Beijing & Hong Kong, 2002

Photos © Ruud Leeuw Photos © Ruud Leeuw


Hectic circumstances were encountered during the preparations. At work, my request for leave was initially overlooked and the original destination was cancelled. Instead, we opted for this two city tour. And then I almost overlooked I had to arrange visa, in spite of two previous trips to China (1989 & 1992) as well as inoculations. With KLM we flew to Beijing and before we knew it we walked on the Tian'anmen Square in a 36 C heat..
Tian'anmen Square, China's Gate of Heavenly Peace, except for that historic date in 1989, which cannot be overlooked if you even want to start understanding China and the Chinese.
The square has a few very large buildings on it, which brings down the scale of the entire square and I found it considerably less larger than I had expected. In the evening you see a lot of people flying their kites here.

In spite of the soaring heat we went to visit the Forbidden City and the palace Museum. The large squares make it impossible to avoid the heat, there is not enough shade to go around for all the visitors. Hence the umbrellas.

At the heart of Beijing's historical centre lies the Forbidden City, the enormous palace compound that was the home of the emperors of the Ming and Qing dynasties; the Forbidden City also hosts the Palace Museum, which contains imperial collections of Chinese art. Surrounding the Forbidden City are several former imperial gardens, parks and scenic areas, notably the Beihai, Houhai, Shichahai, Zhongnanhai, Jingshan and Zhongshan.
The Forbidden City was the Chinese imperial palace from the Ming Dynasty to the end of the Qing Dynasty. It is located in the middle of Beijing and now houses the Palace Museum. For almost five centuries, it served as the home of the Emperor and his household, as well as the ceremonial and political centre of Chinese government.
Built from 1406 to 1420, the complex consists of 980 surviving buildings with 8,707 bays of rooms and covers 720,000 square metres (7,800,000 square feet). [Wikipedia]


It It feels like you walk in a small town, negotiating the streets of the Forbidden City. The Chinese prefer to refer to it as the Palace Museum. Left and right you see everything nicely decorated. The layout of this city was determined in the period between 1406 and 1420 by Emporer Yongle; a million craftsmen and laborers worked here at that time.

It is great fun to watch the people around you.
These kids wear football shirts of their favourite teams, like they do back home.


To the Great Wall
We decided to go on a tour to visit the Great Wall. We opted for the Sima Tai trip, a little further away (and a full day tour) as it would avoid the tourist crowds. The Simatai section of the Great Wall is located in Gubeikou Town of Miyun County, 120 kms from Beijing. There was supposed to be an option to travel up by seatlift, but that was unservicable and we did the hot hike up the mountain...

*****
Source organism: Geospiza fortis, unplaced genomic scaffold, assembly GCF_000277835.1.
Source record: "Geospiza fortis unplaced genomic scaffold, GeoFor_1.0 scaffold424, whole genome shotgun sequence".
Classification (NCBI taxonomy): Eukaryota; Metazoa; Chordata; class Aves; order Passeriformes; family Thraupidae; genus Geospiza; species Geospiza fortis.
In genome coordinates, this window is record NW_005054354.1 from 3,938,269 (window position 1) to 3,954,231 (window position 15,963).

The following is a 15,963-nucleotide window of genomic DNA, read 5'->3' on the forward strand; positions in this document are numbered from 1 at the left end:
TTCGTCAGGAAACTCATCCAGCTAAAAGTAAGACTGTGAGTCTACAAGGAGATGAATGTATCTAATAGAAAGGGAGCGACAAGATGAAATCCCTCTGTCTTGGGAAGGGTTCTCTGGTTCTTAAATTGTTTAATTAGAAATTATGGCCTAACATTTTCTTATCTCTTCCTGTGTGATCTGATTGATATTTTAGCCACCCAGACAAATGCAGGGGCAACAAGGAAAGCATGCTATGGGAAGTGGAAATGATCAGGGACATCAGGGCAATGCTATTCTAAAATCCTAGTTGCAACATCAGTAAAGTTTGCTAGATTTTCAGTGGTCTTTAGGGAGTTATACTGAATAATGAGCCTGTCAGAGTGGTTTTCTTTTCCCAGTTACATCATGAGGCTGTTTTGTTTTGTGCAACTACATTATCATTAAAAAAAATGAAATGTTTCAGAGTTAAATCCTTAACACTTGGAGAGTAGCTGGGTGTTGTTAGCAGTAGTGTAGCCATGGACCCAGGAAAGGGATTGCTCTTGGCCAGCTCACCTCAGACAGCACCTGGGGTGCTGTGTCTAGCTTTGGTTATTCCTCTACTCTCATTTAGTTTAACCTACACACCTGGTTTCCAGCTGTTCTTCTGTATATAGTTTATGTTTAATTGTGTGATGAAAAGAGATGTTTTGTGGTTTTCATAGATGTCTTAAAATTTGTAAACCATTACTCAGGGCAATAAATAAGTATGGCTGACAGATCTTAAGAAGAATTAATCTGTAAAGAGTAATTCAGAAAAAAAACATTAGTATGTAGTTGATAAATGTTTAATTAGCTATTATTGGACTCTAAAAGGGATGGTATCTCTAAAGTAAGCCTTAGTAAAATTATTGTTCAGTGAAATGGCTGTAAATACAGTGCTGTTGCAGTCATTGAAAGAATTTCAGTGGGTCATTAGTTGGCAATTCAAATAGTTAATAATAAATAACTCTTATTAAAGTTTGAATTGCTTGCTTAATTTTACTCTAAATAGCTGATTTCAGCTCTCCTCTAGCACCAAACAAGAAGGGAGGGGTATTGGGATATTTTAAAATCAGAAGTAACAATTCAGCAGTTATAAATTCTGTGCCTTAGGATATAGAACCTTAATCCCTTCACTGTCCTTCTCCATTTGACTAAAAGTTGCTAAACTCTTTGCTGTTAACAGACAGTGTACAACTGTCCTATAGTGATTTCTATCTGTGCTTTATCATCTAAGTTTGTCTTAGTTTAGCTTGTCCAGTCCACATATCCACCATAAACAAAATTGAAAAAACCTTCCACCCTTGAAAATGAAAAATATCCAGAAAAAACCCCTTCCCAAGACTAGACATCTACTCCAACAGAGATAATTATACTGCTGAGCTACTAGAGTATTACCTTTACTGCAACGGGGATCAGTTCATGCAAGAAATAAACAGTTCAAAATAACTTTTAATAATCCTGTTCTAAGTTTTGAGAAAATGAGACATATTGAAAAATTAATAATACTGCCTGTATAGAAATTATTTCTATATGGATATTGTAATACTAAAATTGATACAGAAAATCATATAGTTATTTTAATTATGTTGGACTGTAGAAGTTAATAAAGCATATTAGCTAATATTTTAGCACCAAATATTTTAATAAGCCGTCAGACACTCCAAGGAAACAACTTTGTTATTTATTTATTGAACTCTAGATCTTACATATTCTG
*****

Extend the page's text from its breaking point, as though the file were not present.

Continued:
The Great Wall stretches over approximately 6,400 km (4,000 miles) from Shanhaiguan in the east to Lop Nur in the west, along an arc that roughly delineates the southern edge of Inner Mongolia, but stretches to over 6,700 km (4,160 miles) in total; a more recent archaeological survey using advanced technologies points out that the entire Great Wall, with all of its branches, stretches for 8,851.8 km (5,500.3 mi).
At its peak, the Ming Wall was guarded by more than one million men. It has been estimated that somewhere in the range of 2 to 3 million Chinese died as part of the centuries-long project of building the wall.
The Chinese were already familiar with the techniques of wall-building by the time of the Spring and Autumn Period, which began around the 8th century BC. During the Warring States Period from the 5th century BC to 221 BC, the states of Qi, Yan and Zhao all constructed extensive fortifications to defend their own borders. Built to withstand the attack of small arms such as swords and spears, these walls were made mostly by stamping earth and gravel between board frames. Qin Shi Huang conquered all opposing states and unified China in 221 BC, establishing the Qin Dynasty. Intending to impose centralized rule and prevent the resurgence of feudal lords, he ordered the destruction of the wall sections that divided his empire along the former state borders. To protect the empire against intrusions by the Xiongnu people from the north, he ordered the building of a new wall to connect the remaining fortifications along the empire's new northern frontier. [Wikipedia, more..]